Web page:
Is anybody looking out for the public interest in PA? We are allowing drilling, fracking, and extraction with little revenue to the commonwealth. We are tolerating the environmental damage and health problems these activities are proven to cause. We are condemning private land to build a vast network of 30,000 miles of pipeline. And who benefits? Not the locals, not the residents of the state. All of this permitting is done so that the energy industry can collect gas, liquefy it, and ship it overseas to be burned.
The glut of gas on domestic markets has made gas cheap. That’s bad for the energy business, and it makes it harder for green energy sources to compete. Our public interest dictates that we wean our economy from carbon. Alternative energy creates more jobs and gives our kids a chance for a healthy future.
Think about this when you vote.
It’s certainly worthy of the headlines it is getting. If indeed the final regulations prevent drilling in the Delaware River Basin, that is a very good thing. But the idea of discharging millions of gallons of poisoned water into the Delaware is bad. “Dilution is not the solution.” If fracking wastewater can’t be made pristine again, it should not go into the river we drink from.
If you fill a vertical pipe with water, the weight of the water produces pressure at the bottom of the pipe. That’s why we have water towers. A typical water tower is about 100 feet tall and produces about 40 to 50 pounds of pressure at ground level.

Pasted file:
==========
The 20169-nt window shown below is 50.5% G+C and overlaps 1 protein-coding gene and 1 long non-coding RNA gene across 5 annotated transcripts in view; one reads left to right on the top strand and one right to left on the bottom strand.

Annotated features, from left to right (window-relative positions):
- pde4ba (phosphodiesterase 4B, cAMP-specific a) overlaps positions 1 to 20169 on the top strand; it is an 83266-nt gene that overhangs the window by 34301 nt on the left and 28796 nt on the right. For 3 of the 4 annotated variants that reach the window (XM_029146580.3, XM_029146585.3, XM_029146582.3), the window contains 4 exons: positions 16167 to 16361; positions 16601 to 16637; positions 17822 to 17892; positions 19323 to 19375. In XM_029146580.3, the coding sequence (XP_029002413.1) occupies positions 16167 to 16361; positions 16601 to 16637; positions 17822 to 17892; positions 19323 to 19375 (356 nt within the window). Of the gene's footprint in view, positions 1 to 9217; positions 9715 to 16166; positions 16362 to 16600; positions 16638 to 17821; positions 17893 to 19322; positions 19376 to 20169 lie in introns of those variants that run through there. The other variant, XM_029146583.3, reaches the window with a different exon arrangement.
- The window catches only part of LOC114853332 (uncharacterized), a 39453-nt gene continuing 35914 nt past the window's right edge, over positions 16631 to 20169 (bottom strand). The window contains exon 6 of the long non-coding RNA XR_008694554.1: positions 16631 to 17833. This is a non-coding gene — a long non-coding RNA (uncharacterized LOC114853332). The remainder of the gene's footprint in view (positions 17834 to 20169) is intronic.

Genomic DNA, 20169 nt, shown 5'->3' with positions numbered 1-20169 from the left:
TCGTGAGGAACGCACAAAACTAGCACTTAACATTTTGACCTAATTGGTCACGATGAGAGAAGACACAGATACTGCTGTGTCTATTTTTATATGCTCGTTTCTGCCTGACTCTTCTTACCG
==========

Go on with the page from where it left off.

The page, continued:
Imagine if you could build a water tower 10,000 feet (2 miles) high. The pressure would be 4,000 to 5,000 pounds. A deep well is like a tall water tower. The pressure at the bottom is equal to about half a pound a foot for each foot. That is the kind of pressure it takes to fracture rock layers. Deep disposal wells create that sort of pressure in the rock without the help of pumps because of the sheer weight of the water poured in at the top. Unlike the fracking process which last hours or days, the disposal well pressure is unrelenting. Over months and years and decades and centuries it is still there. The consequences are unpredictable. But Oklahomans have a pretty good idea what some of them are.
Think about a hydraulic jack. A small piston or pump produces a high pressure per square inch. My travel trailer weighs 12,000 lbs. Yet I can lift it with a little bottle jack. (Click the picture to learn how it works.)
The deep well shaft is analogous to the pump part of the jack. The miles of subterranean porous rock surrounding that well are like the lifting piston. The drilling company would like us to believe that nothing will happen when they add tons of polluted frack waste water to the well. Good luck with that. Their little company, all its owners, and all its employees may be long dead, but that well will still be there trying to lift the miles of earth around it.
It is well known that fracking endangers the environment and health of local communities, but the energy industry lobby has successfully concealed the extent for many years. Recently the Federal regulators conceded that fracking has damaged aquifers, and now thanks to investigative reporting, evidence of citizens’ complaints has been made public for scrutiny. (Read more)